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National Innovation Systems—Analytical Concept and Development Tool


  • Bengt-Åke Lundvall


The term national system of innovation has been around for more than 20 years and today it has become widely spread among policy makers as well as among scholars all over the world. This paper takes stock and looks ahead from a somewhat personal point of view. It also gives some insight into how and why the concept came about. The paper argues that a key to progress is to get a better understanding of knowledge and learning as the basis for innovation and to understand how different modes of innovation complement each other and find support in the specific national context. A core of the innovation system is defined and it is illustrated that it is necessary both to understand micro-behaviour in the core and understand “the wider setting” within which the core operates. Concepts used in organization theory referring to fit and misfit may be used to enrich the understanding of the performance of innovation systems. At the end of the paper I discuss some further developments needed to make the concept relevant and applicable to developing countries. Here special attention is given to institutions and capabilities supporting learning. I point to the need to give more emphasis to the distribution of power, to institution building and to the openness of innovation systems.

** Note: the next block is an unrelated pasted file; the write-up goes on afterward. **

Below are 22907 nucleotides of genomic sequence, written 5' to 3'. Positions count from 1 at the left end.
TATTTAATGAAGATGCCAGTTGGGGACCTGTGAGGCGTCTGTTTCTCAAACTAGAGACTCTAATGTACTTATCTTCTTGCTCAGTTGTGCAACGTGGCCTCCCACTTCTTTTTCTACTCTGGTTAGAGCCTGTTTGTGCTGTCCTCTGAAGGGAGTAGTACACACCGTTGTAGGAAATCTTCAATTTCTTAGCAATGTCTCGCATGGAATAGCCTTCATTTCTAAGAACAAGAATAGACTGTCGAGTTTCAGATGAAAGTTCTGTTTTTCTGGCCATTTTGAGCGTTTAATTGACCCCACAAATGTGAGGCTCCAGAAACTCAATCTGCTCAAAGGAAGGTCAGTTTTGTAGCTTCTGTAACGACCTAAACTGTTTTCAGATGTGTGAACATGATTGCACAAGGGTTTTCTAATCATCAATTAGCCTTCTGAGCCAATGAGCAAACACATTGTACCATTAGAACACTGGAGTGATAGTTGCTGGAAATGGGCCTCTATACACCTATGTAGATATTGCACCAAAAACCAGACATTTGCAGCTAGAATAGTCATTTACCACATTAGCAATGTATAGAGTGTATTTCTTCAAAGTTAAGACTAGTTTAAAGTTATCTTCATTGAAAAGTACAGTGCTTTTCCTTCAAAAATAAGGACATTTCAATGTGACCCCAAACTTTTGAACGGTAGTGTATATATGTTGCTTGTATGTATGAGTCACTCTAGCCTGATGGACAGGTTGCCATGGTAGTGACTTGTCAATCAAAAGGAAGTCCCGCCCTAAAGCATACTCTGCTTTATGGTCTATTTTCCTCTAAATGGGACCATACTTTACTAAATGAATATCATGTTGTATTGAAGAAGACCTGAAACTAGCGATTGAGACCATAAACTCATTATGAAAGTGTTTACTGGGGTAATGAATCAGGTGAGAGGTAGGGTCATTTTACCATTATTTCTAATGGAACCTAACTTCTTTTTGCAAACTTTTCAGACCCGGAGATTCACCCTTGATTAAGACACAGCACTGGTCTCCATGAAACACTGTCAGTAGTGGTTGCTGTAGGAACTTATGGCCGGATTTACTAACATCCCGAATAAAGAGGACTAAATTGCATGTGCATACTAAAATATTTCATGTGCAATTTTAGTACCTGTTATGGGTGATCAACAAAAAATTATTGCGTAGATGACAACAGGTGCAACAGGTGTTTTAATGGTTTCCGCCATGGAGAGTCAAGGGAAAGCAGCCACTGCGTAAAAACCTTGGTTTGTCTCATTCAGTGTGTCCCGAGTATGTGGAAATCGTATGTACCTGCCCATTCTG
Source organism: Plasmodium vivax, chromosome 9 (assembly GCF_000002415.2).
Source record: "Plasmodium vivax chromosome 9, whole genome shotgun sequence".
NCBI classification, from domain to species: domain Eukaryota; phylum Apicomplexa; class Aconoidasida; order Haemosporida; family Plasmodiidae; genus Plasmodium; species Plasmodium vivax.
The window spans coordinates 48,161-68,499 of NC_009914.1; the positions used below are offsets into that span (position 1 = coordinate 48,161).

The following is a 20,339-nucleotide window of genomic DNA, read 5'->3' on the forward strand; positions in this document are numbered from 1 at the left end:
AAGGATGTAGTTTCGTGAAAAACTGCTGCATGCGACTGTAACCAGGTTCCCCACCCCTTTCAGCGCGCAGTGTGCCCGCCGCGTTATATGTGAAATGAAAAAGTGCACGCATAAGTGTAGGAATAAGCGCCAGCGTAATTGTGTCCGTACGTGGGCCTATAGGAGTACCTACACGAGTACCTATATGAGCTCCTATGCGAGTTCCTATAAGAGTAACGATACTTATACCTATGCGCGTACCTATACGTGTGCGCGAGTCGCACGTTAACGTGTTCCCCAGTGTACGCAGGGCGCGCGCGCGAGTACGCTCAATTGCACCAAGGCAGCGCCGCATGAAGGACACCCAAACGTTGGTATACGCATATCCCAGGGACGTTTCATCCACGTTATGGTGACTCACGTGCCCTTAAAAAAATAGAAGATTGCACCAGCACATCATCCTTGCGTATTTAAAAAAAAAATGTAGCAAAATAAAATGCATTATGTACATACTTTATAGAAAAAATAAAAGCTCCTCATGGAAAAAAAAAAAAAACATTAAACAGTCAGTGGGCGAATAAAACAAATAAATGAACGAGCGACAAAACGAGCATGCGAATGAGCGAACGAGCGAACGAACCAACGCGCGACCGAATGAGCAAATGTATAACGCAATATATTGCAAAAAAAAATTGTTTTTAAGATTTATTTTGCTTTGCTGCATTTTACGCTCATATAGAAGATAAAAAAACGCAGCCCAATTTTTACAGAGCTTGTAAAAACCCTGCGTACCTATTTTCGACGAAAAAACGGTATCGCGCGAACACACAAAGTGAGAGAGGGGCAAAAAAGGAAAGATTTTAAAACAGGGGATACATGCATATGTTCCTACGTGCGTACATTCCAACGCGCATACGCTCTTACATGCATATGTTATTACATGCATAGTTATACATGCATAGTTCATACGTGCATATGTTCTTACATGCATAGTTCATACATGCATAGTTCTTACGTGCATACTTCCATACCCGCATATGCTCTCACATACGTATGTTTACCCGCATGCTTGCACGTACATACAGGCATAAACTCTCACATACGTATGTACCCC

Suggested Citation

  • Bengt-Åke Lundvall, 2007. "National Innovation Systems—Analytical Concept and Development Tool," Industry and Innovation, Taylor & Francis Journals, vol. 14(1), pages 95-119.
  • Handle: RePEc:taf:indinn:v:14:y:2007:i:1:p:95-119 DOI: 10.1080/13662710601130863

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    References listed on IDEAS

    1. Ingemar Dierickx & Karel Cool, 1989. "Asset Stock Accumulation and Sustainability of Competitive Advantage," Management Science, INFORMS, vol. 35(12), pages 1504-1511, December.
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